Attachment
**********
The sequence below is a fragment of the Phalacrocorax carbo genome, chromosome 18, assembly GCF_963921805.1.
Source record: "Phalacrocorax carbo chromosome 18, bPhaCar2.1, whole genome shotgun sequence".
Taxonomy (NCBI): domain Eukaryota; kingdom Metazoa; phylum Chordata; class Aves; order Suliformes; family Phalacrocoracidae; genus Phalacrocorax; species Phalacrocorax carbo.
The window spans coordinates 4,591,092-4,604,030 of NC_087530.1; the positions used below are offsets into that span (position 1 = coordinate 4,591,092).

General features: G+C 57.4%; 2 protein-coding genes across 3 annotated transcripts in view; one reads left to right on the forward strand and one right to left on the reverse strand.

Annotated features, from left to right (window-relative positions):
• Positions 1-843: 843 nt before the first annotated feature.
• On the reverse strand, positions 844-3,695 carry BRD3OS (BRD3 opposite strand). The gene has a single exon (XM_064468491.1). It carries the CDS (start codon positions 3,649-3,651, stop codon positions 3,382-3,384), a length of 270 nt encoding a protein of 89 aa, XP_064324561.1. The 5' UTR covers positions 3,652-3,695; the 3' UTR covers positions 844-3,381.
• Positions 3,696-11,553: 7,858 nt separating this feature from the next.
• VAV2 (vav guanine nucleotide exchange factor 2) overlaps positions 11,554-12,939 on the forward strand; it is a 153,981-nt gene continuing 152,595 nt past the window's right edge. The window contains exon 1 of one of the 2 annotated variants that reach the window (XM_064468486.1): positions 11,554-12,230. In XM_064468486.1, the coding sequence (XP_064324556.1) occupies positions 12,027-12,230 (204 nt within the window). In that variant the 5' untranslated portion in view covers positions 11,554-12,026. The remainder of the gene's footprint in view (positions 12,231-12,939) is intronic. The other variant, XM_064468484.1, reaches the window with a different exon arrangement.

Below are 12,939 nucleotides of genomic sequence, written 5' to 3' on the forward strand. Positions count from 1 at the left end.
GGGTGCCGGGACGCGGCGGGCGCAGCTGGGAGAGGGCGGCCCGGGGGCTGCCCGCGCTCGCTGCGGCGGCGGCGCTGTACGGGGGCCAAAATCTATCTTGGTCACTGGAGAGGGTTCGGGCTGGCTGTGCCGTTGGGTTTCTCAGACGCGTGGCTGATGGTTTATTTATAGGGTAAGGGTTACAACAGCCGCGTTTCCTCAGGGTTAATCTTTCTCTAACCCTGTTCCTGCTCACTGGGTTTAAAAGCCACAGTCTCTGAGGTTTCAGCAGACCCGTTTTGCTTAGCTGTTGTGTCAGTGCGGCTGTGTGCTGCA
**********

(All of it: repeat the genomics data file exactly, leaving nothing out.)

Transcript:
The sequence below is a fragment of the Phalacrocorax carbo genome, chromosome 18, assembly GCF_963921805.1.
Source record: "Phalacrocorax carbo chromosome 18, bPhaCar2.1, whole genome shotgun sequence".
Taxonomy (NCBI): domain Eukaryota; kingdom Metazoa; phylum Chordata; class Aves; order Suliformes; family Phalacrocoracidae; genus Phalacrocorax; species Phalacrocorax carbo.
The window spans coordinates 4,591,092-4,604,030 of NC_087530.1; the positions used below are offsets into that span (position 1 = coordinate 4,591,092).

General features: G+C 57.4%; 2 protein-coding genes across 3 annotated transcripts in view; one reads left to right on the forward strand and one right to left on the reverse strand.

Annotated features, from left to right (window-relative positions):
• Positions 1-843: 843 nt before the first annotated feature.
• On the reverse strand, positions 844-3,695 carry BRD3OS (BRD3 opposite strand). The gene has a single exon (XM_064468491.1). It carries the CDS (start codon positions 3,649-3,651, stop codon positions 3,382-3,384), a length of 270 nt encoding a protein of 89 aa, XP_064324561.1. The 5' UTR covers positions 3,652-3,695; the 3' UTR covers positions 844-3,381.
• Positions 3,696-11,553: 7,858 nt separating this feature from the next.
• VAV2 (vav guanine nucleotide exchange factor 2) overlaps positions 11,554-12,939 on the forward strand; it is a 153,981-nt gene continuing 152,595 nt past the window's right edge. The window contains exon 1 of one of the 2 annotated variants that reach the window (XM_064468486.1): positions 11,554-12,230. In XM_064468486.1, the coding sequence (XP_064324556.1) occupies positions 12,027-12,230 (204 nt within the window). In that variant the 5' untranslated portion in view covers positions 11,554-12,026. The remainder of the gene's footprint in view (positions 12,231-12,939) is intronic. The other variant, XM_064468484.1, reaches the window with a different exon arrangement.

Below are 12,939 nucleotides of genomic sequence, written 5' to 3' on the forward strand. Positions count from 1 at the left end.
GGGTGCCGGGACGCGGCGGGCGCAGCTGGGAGAGGGCGGCCCGGGGGCTGCCCGCGCTCGCTGCGGCGGCGGCGCTGTACGGGGGCCAAAATCTATCTTGGTCACTGGAGAGGGTTCGGGCTGGCTGTGCCGTTGGGTTTCTCAGACGCGTGGCTGATGGTTTATTTATAGGGTAAGGGTTACAACAGCCGCGTTTCCTCAGGGTTAATCTTTCTCTAACCCTGTTCCTGCTCACTGGGTTTAAAAGCCACAGTCTCTGAGGTTTCAGCAGACCCGTTTTGCTTAGCTGTTGTGTCAGTGCGGCTGTGTGCTGCA